Luke 1:8-20

Once when he was serving as priest before God and his section was on duty, he was chosen by lot, according to the custom of the priesthood, to enter the sanctuary of the Lord and offer incense. Now at the time of the incense offering, the whole assembly of the people was praying outside.

Then there appeared to him an angel of the Lord, standing at the right side of the altar of incense. When Zechariah saw him, he was terrified; and fear overwhelmed him. But the angel said to him, “Do not be afraid, Zechariah, for your prayer has been heard. Your wife Elizabeth will bear you a son, and you will name him John. You will have joy and gladness, and many will rejoice at his birth, for he will be great in the sight of the Lord. He must never drink wine or strong drink; even before his birth he will be filled with the Holy Spirit. He will turn many of the people of Israel to the Lord their God. With the spirit and power of Elijah he will go before him, to turn the hearts of parents to their children, and the disobedient to the wisdom of the righteous, to make ready a people prepared for the Lord.”

Zechariah said to the angel, “How will I know that this is so? For I am an old man, and my wife is getting on in years.” The angel replied, “I am Gabriel. I stand in the presence of God, and I have been sent to speak to you and to bring you this good news. But now, because you did not believe my words, which will be fulfilled in their time, you will become mute, unable to speak, until the day these things occur.” Luke 1:8-20

Psalm 141 says, “Let my prayer be counted as incense before you, and the lifting up of my hands as an evening sacrifice.” These are beautiful images. If you have never been in a worship experience that includes the use of incense, you are missing something. To see the curls of smoke carrying prayers to God. To be enveloped in the smells that fill the room. With that image in mind, join Zechariah in his encounter with Gabriel.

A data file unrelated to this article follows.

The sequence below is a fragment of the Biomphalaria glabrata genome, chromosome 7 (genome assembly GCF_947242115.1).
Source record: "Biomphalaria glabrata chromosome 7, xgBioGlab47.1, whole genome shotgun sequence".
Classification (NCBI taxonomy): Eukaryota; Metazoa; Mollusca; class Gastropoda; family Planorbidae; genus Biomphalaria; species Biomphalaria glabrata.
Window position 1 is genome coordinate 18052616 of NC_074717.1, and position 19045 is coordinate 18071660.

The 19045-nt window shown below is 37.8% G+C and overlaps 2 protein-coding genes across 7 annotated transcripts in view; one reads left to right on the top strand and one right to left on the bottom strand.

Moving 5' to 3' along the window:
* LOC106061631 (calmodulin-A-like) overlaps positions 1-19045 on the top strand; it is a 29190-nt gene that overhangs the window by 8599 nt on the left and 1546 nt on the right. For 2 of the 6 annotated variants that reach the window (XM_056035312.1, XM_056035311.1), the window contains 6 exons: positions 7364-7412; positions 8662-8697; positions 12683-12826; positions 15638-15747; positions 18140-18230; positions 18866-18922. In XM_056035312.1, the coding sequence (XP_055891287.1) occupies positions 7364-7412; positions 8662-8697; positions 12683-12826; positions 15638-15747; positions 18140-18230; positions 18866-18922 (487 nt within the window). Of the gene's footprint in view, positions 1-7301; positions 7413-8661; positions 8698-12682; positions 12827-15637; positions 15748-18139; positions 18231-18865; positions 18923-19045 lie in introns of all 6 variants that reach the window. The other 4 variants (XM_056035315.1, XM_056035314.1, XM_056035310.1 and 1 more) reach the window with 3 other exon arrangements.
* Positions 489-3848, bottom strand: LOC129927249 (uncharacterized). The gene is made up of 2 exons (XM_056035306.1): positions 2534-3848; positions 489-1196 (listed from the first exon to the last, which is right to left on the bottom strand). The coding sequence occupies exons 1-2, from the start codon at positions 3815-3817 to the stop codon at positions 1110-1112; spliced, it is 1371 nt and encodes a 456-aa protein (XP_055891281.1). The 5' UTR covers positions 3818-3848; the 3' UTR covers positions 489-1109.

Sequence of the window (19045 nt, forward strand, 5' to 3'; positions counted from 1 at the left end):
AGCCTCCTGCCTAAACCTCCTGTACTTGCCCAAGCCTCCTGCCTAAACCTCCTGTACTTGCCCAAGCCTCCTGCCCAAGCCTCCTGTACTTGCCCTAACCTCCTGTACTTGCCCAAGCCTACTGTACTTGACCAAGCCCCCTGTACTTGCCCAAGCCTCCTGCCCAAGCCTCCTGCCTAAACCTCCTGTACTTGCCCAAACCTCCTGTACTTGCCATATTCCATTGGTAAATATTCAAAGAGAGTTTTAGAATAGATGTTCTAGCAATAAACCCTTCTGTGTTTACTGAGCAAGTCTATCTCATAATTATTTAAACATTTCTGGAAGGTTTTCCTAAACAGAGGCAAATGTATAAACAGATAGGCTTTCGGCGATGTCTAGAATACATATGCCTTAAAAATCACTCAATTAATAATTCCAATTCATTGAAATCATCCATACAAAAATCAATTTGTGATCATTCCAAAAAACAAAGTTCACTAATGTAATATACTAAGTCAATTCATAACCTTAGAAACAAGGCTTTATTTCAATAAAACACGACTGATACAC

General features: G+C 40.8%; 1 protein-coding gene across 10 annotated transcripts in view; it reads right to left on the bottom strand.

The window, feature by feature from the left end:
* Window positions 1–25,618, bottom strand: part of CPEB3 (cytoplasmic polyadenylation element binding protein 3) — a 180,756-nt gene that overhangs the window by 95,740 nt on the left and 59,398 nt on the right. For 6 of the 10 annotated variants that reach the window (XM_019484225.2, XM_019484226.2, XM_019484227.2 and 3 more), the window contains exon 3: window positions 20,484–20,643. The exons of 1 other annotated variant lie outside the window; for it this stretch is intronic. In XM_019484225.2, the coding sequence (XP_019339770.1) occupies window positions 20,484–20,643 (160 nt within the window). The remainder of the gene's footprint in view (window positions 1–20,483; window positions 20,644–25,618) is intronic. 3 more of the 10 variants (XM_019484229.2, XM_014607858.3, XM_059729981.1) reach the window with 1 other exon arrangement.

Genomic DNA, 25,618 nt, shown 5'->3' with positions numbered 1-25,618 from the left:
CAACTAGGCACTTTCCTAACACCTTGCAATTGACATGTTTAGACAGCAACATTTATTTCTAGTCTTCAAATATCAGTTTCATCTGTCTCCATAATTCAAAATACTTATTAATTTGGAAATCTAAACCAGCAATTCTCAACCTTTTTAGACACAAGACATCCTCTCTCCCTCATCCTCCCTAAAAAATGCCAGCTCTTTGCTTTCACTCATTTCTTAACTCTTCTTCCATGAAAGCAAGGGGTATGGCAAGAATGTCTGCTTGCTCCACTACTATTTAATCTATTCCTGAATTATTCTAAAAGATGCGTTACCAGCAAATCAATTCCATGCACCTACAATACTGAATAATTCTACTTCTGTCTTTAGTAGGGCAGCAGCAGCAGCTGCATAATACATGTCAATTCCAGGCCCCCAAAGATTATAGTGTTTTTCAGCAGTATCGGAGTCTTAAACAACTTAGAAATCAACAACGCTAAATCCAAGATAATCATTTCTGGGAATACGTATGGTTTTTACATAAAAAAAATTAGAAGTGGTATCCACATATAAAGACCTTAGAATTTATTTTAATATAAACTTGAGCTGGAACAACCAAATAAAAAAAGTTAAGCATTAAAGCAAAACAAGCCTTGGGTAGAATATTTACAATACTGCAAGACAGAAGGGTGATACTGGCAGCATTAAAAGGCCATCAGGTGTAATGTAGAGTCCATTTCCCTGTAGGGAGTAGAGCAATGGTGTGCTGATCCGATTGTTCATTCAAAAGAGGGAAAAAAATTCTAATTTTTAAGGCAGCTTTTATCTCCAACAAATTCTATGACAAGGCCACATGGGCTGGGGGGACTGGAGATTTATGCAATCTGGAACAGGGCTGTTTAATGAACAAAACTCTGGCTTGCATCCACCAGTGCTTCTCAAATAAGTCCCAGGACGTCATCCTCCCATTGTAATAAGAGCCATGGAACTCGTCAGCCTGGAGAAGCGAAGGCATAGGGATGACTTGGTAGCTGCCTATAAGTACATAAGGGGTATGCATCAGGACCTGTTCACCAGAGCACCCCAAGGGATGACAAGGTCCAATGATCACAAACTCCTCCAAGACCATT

Zechariah isn’t alone. He emerges from a crowd of people, all there to pray. And, while Zechariah is there as a worship leader, his prayer is very personal. He prays for a son. All of those gathered pray for their personal needs. Their desires join with the prayers of everyone else and it becomes a chorus. Zechariah’s prayers will soon be answered.

The Greek word for “angel” literally means “messenger.” When angels appear in the Bible, they are not the cute little porcelain figurines your grandma had on a side table. They are big, powerful, and not to be trifled with. No wonder Zechariah was afraid when Gabriel showed up. He won’t be the last one whom Gabriel causes to be afraid.

Like angels, fear carries powerful messages into our lives. Fear is our reaction to potential calamity. Fear is a self-protective emotion. Fear is a good thing. But, like all good things, there is a dark side to fear. In the wrong hangs, fear can be used to manipulate us in powerfully destructive ways.

While Gabriel’s presence evokes fear, his message invites joy and gratitude. Zechariah and Elizabeth are to have a son. A special son. One like Elijah who will bring good news to God’s people. But was it all too good to be true? Could it even be possible?

It seems harsh that Gabriel would punish Zechariah with silence. But we get the idea. There is tension in expectation. Even when our fears are quieted, they don’t completely go away. They simmer. Zechariah’s fear/joy would simmer in silence. God was up to something good.

Let us pray: Dear Lord, rekindle our trust in the power of prayer. May we, like the crowd from which Zechariah emerged, join our prayers in a chorus of praise and supplication to you. And may we always be open to the messages that you send to us, even contemplating them in silence as they grow within us. In Jesus’ name. Amen.


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